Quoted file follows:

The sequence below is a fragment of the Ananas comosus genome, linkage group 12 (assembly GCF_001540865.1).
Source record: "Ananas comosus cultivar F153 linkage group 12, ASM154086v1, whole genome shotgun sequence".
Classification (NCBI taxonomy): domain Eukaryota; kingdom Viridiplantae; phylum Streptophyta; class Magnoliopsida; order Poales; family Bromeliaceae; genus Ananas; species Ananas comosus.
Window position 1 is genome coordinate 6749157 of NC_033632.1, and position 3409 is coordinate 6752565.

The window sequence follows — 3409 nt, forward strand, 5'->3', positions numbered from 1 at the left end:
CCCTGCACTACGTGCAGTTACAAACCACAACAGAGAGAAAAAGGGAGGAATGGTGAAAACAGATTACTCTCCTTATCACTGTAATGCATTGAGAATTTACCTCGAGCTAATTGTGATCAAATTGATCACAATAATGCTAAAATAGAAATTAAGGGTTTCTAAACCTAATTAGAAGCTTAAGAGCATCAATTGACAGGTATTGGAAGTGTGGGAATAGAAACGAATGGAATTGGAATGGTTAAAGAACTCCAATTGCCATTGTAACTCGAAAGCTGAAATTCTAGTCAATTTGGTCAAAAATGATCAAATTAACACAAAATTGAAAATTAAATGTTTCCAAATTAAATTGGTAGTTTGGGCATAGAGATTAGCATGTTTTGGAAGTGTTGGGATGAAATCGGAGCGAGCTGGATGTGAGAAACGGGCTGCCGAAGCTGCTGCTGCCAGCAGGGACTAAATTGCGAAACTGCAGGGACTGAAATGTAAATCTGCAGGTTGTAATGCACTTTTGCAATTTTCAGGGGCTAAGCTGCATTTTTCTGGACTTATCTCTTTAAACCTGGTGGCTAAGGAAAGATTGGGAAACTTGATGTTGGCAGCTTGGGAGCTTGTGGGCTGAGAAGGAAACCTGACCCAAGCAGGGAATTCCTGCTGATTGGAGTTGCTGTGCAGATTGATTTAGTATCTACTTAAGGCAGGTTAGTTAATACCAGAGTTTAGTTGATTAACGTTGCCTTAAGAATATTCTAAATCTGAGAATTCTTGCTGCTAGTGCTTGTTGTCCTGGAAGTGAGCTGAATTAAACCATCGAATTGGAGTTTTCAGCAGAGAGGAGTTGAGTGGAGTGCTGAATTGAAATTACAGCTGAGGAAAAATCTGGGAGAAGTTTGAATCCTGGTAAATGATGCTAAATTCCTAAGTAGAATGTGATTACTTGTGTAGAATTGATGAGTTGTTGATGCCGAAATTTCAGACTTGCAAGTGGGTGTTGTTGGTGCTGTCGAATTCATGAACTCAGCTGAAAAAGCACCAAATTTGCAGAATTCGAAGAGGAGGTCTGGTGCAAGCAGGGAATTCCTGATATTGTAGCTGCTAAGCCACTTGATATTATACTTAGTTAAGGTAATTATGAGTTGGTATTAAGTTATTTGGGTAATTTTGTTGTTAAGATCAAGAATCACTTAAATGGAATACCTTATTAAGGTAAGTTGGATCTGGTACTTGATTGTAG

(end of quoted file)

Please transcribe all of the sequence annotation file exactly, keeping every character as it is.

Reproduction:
The sequence below is a fragment of the Ananas comosus genome, linkage group 12 (assembly GCF_001540865.1).
Source record: "Ananas comosus cultivar F153 linkage group 12, ASM154086v1, whole genome shotgun sequence".
Classification (NCBI taxonomy): domain Eukaryota; kingdom Viridiplantae; phylum Streptophyta; class Magnoliopsida; order Poales; family Bromeliaceae; genus Ananas; species Ananas comosus.
Window position 1 is genome coordinate 6749157 of NC_033632.1, and position 3409 is coordinate 6752565.

The window sequence follows — 3409 nt, forward strand, 5'->3', positions numbered from 1 at the left end:
CCCTGCACTACGTGCAGTTACAAACCACAACAGAGAGAAAAAGGGAGGAATGGTGAAAACAGATTACTCTCCTTATCACTGTAATGCATTGAGAATTTACCTCGAGCTAATTGTGATCAAATTGATCACAATAATGCTAAAATAGAAATTAAGGGTTTCTAAACCTAATTAGAAGCTTAAGAGCATCAATTGACAGGTATTGGAAGTGTGGGAATAGAAACGAATGGAATTGGAATGGTTAAAGAACTCCAATTGCCATTGTAACTCGAAAGCTGAAATTCTAGTCAATTTGGTCAAAAATGATCAAATTAACACAAAATTGAAAATTAAATGTTTCCAAATTAAATTGGTAGTTTGGGCATAGAGATTAGCATGTTTTGGAAGTGTTGGGATGAAATCGGAGCGAGCTGGATGTGAGAAACGGGCTGCCGAAGCTGCTGCTGCCAGCAGGGACTAAATTGCGAAACTGCAGGGACTGAAATGTAAATCTGCAGGTTGTAATGCACTTTTGCAATTTTCAGGGGCTAAGCTGCATTTTTCTGGACTTATCTCTTTAAACCTGGTGGCTAAGGAAAGATTGGGAAACTTGATGTTGGCAGCTTGGGAGCTTGTGGGCTGAGAAGGAAACCTGACCCAAGCAGGGAATTCCTGCTGATTGGAGTTGCTGTGCAGATTGATTTAGTATCTACTTAAGGCAGGTTAGTTAATACCAGAGTTTAGTTGATTAACGTTGCCTTAAGAATATTCTAAATCTGAGAATTCTTGCTGCTAGTGCTTGTTGTCCTGGAAGTGAGCTGAATTAAACCATCGAATTGGAGTTTTCAGCAGAGAGGAGTTGAGTGGAGTGCTGAATTGAAATTACAGCTGAGGAAAAATCTGGGAGAAGTTTGAATCCTGGTAAATGATGCTAAATTCCTAAGTAGAATGTGATTACTTGTGTAGAATTGATGAGTTGTTGATGCCGAAATTTCAGACTTGCAAGTGGGTGTTGTTGGTGCTGTCGAATTCATGAACTCAGCTGAAAAAGCACCAAATTTGCAGAATTCGAAGAGGAGGTCTGGTGCAAGCAGGGAATTCCTGATATTGTAGCTGCTAAGCCACTTGATATTATACTTAGTTAAGGTAATTATGAGTTGGTATTAAGTTATTTGGGTAATTTTGTTGTTAAGATCAAGAATCACTTAAATGGAATACCTTATTAAGGTAAGTTGGATCTGGTACTTGATTGTAG